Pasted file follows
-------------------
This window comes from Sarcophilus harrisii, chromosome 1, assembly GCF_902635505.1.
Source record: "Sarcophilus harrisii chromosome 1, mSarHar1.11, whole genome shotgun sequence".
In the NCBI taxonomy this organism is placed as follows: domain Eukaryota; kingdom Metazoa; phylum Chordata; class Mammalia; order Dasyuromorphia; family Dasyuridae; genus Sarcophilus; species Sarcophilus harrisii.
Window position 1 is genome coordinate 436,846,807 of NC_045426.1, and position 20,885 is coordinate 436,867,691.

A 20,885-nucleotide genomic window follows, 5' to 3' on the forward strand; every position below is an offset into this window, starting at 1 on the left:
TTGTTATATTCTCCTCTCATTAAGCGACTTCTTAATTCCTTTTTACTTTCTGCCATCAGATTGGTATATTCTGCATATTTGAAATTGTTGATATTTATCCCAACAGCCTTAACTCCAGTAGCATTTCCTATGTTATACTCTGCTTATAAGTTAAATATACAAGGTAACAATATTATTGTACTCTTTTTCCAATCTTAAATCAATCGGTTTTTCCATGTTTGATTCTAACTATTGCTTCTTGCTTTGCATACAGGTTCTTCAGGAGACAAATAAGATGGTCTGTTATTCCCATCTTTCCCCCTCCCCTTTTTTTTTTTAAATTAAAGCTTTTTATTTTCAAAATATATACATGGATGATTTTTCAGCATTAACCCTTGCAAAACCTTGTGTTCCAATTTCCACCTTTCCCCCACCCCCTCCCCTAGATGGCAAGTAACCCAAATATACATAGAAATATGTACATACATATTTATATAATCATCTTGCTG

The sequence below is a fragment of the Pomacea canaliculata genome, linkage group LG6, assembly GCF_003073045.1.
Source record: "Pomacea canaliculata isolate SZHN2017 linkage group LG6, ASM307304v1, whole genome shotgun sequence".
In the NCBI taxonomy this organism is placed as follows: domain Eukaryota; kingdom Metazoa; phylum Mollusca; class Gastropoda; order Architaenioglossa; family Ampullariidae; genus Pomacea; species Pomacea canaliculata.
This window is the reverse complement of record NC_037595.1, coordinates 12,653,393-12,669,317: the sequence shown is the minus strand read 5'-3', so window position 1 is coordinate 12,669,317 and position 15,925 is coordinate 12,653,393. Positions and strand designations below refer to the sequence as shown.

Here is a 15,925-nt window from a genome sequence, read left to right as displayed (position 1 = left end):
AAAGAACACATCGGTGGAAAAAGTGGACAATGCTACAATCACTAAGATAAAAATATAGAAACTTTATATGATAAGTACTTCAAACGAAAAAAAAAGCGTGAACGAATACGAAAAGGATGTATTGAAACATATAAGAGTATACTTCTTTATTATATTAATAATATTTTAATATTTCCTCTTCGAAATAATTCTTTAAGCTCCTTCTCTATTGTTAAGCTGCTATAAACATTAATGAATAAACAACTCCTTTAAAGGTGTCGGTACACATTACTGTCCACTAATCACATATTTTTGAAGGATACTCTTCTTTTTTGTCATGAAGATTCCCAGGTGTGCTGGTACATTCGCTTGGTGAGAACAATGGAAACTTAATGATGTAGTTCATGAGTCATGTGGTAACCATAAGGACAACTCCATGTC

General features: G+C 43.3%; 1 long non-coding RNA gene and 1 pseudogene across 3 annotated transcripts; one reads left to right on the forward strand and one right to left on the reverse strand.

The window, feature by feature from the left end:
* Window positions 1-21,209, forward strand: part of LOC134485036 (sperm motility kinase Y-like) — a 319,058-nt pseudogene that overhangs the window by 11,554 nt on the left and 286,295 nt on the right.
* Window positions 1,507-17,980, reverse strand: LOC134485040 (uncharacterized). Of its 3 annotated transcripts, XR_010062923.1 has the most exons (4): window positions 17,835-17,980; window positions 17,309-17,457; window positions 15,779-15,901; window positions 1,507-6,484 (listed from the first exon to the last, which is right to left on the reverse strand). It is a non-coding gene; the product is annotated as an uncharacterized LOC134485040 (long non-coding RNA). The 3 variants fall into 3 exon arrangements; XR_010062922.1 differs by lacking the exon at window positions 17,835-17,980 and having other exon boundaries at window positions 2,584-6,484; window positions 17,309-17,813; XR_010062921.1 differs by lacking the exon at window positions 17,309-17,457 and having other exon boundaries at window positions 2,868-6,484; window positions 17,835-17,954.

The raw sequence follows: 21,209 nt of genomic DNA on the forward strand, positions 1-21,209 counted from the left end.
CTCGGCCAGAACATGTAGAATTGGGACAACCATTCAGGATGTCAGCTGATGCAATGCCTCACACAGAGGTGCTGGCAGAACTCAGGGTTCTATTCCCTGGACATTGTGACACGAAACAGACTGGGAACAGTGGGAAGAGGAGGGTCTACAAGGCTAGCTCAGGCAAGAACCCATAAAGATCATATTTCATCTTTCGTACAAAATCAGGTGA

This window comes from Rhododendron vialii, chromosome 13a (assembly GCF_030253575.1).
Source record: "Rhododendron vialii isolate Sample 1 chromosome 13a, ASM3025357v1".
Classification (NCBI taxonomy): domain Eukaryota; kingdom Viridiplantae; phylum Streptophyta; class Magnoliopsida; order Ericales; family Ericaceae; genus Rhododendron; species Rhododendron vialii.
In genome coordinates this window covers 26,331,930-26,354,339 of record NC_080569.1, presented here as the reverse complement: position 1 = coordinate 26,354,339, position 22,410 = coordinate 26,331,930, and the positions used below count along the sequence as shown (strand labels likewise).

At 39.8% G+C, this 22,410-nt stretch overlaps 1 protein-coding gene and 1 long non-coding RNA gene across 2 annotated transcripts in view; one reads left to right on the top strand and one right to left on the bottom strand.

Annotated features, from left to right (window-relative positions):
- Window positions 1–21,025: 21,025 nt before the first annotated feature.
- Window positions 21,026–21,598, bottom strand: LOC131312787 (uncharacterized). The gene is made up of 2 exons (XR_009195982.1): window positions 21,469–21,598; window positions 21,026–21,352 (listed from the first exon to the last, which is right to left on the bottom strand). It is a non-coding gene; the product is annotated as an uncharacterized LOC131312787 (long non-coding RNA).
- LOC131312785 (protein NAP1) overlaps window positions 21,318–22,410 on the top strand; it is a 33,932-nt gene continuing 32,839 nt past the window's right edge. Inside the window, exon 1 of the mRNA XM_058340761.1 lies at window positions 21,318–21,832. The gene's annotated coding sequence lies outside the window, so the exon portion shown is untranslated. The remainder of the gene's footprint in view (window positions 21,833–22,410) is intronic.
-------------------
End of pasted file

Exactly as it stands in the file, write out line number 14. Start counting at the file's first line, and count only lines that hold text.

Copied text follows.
The window, feature by feature from the left end: